From the foregoing, it will be apparent that the present invention provides relatively simple and inexpensive means for considerably increasing the efficiency of peristaltic pumping mechanisms while utilizing conventional, flexible tubing of the type which is readily available in the marketplace, and does not require any special tubing. Moreover, although this invention has been illustrated and described in detail in connection with only one embodiment thereof, it will be apparent that it is capable of still further modification, and that this application is intended to cover any such modifications as may fall within the scope of one skilled in the art or the appended claims.
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|U.S. Classification||417/53, 417/474|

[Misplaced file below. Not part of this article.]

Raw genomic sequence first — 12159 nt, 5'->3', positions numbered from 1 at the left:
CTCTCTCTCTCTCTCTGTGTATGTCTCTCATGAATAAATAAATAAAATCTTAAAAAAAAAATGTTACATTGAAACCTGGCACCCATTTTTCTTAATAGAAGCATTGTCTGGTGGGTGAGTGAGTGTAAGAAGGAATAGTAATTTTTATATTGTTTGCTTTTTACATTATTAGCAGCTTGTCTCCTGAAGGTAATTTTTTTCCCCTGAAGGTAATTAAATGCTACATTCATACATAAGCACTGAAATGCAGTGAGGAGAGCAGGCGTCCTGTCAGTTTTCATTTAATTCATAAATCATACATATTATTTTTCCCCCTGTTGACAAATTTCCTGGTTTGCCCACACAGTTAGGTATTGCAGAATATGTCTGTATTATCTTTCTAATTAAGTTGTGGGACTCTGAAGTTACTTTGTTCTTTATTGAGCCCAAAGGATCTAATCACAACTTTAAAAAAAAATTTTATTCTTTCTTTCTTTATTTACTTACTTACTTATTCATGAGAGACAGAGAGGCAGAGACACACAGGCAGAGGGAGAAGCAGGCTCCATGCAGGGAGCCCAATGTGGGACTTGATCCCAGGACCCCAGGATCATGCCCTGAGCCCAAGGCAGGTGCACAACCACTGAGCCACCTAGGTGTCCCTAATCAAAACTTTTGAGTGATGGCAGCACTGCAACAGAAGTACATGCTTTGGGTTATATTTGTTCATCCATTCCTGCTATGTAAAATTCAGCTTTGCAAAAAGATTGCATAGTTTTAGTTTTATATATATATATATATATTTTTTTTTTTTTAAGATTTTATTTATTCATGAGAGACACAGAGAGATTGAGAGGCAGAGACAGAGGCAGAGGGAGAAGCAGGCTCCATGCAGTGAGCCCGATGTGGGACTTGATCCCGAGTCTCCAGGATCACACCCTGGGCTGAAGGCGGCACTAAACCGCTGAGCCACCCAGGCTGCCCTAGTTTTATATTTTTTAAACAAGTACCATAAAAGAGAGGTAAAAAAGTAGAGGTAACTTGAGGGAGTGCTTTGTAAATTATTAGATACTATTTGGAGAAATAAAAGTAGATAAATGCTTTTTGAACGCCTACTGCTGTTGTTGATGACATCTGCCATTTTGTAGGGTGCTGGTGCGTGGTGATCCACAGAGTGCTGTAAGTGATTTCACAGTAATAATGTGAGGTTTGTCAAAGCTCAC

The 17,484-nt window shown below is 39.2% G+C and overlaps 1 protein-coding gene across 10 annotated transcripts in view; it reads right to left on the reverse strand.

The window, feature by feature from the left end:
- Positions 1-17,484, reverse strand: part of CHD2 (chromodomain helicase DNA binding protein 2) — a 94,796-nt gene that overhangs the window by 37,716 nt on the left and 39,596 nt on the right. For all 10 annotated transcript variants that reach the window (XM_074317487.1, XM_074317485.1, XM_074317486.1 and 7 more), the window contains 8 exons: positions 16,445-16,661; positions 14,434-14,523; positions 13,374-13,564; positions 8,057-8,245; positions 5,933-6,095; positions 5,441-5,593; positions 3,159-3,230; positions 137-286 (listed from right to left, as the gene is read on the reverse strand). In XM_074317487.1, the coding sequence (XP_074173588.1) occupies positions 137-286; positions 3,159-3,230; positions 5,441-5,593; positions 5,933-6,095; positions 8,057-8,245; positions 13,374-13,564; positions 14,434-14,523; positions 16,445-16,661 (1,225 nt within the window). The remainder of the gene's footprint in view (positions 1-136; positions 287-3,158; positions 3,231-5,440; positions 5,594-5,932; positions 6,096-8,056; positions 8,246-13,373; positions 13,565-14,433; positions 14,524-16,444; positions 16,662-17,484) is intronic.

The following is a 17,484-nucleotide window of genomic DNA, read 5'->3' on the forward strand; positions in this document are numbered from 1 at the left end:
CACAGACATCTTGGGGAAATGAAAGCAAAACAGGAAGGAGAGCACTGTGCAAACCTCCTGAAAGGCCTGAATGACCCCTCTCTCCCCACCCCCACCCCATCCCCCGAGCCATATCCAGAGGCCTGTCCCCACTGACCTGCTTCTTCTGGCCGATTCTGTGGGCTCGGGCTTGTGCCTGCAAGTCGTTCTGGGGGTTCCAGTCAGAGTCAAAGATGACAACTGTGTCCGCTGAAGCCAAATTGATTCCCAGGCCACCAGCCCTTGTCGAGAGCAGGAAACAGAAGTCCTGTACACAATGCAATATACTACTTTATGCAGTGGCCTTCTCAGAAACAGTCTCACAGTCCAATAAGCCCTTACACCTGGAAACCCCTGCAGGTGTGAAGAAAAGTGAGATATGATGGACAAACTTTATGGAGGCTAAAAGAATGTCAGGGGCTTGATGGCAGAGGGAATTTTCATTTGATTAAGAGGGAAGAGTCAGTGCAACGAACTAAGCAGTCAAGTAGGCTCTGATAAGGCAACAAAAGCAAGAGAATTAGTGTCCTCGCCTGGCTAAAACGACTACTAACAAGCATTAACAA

|Cooperative Classification||F04B43/082, A61M5/14228|
|European Classification||A61M5/142G6, F04B43/08B|
|Oct 25, 1991||AS||Assignment|
Owner name: SMITH & NEPHEW SIGMA, INC.
Free format text: CHANGE OF NAME;ASSIGNOR:SIGMA INTERNATIONAL GENERAL MEDICAL APPARATUS, INC. (CHANGED INTO);REEL/FRAME:005903/0054
Effective date: 19880315
|Oct 25, 1991||AS01||Change of name|
|Aug 17, 1993||REMI||Maintenance fee reminder mailed|
|Sep 7, 1993||FPAY||Fee payment|
Year of fee payment: 4
|Sep 7, 1993||SULP||Surcharge for late payment|
|Aug 26, 1997||REMI||Maintenance fee reminder mailed|
|Jan 18, 1998||LAPS||Lapse for failure to pay maintenance fees|
|Mar 31, 1998||FP||Expired due to failure to pay maintenance fee|
Effective date: 19980121